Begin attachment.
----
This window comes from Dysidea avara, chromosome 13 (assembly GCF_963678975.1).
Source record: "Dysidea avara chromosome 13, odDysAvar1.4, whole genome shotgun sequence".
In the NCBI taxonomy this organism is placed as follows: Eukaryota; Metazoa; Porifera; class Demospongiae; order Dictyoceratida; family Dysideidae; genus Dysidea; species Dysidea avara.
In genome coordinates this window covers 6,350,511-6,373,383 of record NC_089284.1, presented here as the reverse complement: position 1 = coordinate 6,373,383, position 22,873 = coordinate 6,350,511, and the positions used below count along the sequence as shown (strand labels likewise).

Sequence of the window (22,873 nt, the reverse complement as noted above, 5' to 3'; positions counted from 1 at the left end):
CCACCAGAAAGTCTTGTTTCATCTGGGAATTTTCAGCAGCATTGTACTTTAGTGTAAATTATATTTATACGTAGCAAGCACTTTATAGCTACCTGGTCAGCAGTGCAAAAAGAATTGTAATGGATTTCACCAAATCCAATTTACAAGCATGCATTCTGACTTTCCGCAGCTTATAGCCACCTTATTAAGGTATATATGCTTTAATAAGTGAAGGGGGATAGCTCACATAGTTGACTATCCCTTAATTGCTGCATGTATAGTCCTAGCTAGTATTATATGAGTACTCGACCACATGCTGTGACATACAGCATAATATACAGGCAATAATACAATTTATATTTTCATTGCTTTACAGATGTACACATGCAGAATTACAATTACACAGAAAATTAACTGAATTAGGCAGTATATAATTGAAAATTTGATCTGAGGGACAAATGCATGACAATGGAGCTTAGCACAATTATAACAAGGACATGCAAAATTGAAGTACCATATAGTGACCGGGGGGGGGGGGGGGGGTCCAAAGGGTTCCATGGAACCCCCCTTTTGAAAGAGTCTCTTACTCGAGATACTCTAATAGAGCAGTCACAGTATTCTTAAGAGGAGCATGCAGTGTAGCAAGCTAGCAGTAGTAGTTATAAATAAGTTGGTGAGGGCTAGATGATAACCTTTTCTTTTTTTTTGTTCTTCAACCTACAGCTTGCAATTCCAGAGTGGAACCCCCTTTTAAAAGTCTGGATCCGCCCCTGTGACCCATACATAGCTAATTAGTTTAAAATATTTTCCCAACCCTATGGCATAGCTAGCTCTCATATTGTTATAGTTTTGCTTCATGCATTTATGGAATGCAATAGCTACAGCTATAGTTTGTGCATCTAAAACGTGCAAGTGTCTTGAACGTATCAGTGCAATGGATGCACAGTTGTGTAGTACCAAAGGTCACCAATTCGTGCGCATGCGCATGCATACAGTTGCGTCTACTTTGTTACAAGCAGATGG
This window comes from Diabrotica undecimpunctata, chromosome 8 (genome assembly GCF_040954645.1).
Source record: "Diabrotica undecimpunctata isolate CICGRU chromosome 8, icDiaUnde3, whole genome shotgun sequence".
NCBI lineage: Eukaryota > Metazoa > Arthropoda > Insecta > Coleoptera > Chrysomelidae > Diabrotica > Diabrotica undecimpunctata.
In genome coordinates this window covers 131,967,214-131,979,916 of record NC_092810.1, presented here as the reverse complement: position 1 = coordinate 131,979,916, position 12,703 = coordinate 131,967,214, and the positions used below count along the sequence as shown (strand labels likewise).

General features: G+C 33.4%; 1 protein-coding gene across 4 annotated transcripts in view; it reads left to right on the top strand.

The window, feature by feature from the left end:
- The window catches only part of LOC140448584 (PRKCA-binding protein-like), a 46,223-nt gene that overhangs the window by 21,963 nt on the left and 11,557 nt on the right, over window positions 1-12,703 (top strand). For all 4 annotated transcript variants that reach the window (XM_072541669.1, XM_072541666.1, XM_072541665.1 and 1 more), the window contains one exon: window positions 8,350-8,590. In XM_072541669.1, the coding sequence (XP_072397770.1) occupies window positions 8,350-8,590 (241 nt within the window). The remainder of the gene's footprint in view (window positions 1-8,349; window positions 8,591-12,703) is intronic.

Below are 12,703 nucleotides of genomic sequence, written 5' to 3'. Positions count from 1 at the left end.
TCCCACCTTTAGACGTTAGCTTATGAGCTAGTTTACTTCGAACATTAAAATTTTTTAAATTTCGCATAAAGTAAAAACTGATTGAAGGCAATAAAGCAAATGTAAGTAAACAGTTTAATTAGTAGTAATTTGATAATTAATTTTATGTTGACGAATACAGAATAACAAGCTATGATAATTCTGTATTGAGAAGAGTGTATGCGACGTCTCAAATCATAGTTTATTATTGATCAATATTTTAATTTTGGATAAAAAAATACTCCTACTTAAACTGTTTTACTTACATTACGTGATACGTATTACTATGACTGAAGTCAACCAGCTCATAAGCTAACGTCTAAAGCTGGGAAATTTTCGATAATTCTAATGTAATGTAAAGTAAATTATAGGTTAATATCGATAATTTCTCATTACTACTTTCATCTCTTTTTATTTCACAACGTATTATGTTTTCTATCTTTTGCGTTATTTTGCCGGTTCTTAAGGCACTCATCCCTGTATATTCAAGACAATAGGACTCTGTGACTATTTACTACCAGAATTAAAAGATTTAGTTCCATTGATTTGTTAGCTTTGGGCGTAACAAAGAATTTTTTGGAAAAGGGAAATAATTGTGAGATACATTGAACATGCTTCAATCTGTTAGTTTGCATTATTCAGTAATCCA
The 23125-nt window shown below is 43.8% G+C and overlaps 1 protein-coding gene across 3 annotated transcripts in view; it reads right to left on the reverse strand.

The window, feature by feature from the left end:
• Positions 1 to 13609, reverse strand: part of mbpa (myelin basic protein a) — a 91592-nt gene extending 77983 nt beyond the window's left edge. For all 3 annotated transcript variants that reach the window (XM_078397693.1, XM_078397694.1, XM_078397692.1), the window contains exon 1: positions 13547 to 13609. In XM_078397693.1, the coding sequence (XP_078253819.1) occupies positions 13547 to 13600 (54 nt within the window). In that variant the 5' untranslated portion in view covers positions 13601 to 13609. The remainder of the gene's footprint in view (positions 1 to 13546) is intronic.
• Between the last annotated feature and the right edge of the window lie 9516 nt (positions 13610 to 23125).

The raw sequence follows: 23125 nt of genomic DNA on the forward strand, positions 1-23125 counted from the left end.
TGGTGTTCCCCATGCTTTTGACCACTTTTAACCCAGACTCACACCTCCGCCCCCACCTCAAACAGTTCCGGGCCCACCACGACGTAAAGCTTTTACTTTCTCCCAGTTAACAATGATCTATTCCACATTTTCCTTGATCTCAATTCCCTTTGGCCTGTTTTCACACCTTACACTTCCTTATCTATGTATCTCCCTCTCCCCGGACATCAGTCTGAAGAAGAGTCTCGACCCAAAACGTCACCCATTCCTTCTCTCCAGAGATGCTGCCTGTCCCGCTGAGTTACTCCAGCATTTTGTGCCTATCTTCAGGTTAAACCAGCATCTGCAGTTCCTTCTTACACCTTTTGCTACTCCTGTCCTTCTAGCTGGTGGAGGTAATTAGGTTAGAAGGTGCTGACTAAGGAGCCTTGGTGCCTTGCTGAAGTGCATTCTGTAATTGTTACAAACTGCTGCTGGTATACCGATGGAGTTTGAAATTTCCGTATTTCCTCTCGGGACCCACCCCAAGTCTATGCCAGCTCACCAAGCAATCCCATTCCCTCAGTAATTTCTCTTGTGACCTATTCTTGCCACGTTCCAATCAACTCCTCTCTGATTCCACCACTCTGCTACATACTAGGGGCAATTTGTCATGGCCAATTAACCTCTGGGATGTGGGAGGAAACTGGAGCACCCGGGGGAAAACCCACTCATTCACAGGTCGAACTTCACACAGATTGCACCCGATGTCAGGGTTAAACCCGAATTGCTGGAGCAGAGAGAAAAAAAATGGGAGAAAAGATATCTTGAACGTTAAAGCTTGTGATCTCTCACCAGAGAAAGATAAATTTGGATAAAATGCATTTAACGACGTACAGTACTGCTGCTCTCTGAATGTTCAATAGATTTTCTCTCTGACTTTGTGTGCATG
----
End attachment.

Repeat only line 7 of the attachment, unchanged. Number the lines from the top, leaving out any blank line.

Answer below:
This window comes from Diabrotica undecimpunctata, chromosome 8 (genome assembly GCF_040954645.1).